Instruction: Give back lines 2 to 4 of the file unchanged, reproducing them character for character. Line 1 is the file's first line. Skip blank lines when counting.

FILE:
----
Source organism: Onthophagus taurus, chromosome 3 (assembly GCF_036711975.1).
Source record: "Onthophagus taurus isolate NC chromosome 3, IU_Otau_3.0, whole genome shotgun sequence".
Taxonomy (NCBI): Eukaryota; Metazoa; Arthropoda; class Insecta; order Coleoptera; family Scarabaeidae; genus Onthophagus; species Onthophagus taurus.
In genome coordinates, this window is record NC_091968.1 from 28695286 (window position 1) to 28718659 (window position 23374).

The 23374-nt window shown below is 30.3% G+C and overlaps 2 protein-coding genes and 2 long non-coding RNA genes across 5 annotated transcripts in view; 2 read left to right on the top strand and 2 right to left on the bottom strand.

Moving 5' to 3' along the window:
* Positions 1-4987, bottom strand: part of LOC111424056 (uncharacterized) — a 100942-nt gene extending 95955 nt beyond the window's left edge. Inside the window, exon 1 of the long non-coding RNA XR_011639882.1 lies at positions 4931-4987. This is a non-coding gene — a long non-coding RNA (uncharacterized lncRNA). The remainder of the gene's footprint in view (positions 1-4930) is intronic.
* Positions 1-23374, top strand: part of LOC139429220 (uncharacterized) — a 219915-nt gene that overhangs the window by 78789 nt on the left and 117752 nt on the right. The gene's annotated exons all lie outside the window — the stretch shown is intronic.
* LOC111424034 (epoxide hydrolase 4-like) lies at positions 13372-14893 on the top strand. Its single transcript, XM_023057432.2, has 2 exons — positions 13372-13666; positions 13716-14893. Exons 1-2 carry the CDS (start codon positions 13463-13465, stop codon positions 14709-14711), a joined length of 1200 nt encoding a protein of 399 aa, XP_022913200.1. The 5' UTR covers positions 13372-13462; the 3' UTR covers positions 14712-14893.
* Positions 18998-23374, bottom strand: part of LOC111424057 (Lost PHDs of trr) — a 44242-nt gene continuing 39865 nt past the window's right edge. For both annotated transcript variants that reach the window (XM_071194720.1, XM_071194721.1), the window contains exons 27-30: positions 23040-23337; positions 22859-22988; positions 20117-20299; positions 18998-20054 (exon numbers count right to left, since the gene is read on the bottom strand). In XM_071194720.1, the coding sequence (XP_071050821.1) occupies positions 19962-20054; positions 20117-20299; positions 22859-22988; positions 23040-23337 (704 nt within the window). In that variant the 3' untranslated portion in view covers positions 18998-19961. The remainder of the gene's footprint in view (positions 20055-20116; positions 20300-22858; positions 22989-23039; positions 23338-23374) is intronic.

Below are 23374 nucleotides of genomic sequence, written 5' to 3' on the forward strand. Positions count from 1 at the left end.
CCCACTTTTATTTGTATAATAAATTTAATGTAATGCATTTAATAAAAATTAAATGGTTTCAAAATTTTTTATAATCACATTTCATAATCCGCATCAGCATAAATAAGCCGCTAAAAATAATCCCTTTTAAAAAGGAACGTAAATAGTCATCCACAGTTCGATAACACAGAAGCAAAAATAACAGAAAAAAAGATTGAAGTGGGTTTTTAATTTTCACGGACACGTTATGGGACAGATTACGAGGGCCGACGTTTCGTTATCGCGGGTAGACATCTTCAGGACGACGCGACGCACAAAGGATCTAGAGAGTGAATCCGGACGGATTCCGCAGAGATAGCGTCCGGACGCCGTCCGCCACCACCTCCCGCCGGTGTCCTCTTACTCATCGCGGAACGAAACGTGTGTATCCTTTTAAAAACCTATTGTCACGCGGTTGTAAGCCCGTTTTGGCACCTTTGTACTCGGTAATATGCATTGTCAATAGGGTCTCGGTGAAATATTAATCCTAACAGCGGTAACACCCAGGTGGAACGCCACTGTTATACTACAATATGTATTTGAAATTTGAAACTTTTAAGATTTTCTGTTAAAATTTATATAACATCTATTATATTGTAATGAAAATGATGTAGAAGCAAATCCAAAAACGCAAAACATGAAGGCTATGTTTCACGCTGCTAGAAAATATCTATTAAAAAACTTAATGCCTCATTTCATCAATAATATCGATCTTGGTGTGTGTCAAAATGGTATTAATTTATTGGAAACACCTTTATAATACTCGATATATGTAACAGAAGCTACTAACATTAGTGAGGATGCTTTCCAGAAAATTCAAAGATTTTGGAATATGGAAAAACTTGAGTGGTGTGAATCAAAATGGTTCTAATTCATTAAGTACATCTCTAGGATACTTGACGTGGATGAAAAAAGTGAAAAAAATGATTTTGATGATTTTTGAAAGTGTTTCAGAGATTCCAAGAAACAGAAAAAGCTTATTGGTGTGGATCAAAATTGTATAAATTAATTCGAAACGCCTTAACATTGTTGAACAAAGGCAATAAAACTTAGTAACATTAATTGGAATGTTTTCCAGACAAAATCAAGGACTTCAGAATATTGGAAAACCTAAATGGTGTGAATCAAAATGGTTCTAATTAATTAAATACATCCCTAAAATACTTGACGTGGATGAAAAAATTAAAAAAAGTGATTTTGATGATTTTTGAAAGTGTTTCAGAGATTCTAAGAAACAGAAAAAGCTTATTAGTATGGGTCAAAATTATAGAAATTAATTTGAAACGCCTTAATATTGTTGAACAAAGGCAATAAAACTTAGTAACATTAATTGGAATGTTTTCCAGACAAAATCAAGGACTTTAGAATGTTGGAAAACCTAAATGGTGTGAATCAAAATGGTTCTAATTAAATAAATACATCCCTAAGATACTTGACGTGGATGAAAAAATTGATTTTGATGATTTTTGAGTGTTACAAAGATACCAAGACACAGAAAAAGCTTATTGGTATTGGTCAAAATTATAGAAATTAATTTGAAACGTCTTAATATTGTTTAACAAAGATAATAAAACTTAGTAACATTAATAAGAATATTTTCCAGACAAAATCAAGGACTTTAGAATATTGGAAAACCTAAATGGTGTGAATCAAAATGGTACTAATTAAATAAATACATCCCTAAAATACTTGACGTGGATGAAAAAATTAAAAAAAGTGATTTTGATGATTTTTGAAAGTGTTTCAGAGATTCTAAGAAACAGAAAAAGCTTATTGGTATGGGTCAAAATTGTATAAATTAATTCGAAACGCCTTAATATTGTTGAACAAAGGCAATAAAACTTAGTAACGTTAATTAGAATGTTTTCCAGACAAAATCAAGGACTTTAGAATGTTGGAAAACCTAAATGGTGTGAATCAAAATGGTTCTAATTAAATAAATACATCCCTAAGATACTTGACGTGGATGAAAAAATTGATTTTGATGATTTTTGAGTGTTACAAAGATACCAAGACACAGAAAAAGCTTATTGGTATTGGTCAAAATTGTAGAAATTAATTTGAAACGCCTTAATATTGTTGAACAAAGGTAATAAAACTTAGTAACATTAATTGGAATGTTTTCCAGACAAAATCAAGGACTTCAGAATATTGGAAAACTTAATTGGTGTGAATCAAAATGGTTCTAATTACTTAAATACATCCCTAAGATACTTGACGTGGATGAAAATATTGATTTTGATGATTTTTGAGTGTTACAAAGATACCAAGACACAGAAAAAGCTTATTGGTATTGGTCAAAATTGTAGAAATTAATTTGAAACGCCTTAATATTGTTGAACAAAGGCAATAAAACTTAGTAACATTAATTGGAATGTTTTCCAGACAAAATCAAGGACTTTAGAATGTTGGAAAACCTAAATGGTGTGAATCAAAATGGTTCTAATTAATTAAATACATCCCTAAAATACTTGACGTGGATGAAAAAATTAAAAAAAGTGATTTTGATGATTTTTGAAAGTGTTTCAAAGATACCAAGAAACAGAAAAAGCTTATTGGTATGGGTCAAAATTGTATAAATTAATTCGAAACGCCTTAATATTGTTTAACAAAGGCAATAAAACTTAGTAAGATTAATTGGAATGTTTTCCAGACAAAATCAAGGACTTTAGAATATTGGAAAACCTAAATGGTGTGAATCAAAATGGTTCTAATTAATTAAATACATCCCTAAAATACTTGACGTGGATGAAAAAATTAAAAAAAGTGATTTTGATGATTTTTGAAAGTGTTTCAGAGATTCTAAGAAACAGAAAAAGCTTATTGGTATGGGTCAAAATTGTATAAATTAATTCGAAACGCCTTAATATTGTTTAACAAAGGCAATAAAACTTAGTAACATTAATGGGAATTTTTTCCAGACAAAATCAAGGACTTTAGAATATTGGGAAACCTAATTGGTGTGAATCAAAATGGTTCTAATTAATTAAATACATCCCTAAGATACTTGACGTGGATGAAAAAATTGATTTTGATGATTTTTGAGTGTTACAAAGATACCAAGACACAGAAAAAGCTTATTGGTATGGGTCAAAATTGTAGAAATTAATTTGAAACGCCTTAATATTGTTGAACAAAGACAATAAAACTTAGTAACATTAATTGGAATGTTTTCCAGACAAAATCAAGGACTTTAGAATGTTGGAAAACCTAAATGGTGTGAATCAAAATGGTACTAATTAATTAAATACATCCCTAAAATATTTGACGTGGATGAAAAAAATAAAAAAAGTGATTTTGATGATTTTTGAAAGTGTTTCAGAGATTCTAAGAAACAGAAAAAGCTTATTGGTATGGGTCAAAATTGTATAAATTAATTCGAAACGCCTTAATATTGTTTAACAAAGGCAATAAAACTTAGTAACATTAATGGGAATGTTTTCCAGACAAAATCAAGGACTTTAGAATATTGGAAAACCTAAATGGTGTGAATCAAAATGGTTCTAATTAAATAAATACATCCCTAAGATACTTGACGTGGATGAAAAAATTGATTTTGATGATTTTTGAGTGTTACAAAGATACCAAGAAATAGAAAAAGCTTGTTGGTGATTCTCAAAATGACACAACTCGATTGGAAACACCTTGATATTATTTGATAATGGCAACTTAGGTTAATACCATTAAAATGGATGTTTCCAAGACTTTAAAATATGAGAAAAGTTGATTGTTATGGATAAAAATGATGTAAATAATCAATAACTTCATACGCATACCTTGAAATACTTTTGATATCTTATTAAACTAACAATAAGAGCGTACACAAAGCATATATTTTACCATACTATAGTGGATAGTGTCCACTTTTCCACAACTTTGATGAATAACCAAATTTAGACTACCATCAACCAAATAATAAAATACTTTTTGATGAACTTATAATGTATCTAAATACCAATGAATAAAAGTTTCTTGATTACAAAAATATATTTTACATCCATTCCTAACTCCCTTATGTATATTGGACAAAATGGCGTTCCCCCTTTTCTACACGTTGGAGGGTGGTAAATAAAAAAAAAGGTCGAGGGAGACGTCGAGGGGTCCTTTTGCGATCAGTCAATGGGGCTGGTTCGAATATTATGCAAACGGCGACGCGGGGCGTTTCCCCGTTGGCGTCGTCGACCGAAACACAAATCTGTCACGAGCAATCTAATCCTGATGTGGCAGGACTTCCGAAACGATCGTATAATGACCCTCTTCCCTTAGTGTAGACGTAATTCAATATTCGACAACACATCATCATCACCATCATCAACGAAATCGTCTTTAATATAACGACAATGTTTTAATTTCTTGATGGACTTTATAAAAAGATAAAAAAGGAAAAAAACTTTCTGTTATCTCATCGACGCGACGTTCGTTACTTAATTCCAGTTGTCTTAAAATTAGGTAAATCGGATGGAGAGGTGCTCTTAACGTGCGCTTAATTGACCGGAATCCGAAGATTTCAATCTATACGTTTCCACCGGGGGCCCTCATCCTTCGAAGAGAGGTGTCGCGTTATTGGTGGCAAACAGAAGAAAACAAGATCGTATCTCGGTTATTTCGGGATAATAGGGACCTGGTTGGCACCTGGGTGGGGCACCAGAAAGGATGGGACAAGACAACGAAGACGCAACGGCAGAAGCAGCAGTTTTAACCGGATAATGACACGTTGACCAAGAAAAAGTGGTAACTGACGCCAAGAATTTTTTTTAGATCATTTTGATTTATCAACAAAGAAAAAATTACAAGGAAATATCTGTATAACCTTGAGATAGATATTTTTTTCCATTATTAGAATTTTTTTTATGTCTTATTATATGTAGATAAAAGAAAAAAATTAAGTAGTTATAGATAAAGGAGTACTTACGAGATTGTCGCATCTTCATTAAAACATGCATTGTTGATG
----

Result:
Source record: "Onthophagus taurus isolate NC chromosome 3, IU_Otau_3.0, whole genome shotgun sequence".
Taxonomy (NCBI): Eukaryota; Metazoa; Arthropoda; class Insecta; order Coleoptera; family Scarabaeidae; genus Onthophagus; species Onthophagus taurus.
In genome coordinates, this window is record NC_091968.1 from 28695286 (window position 1) to 28718659 (window position 23374).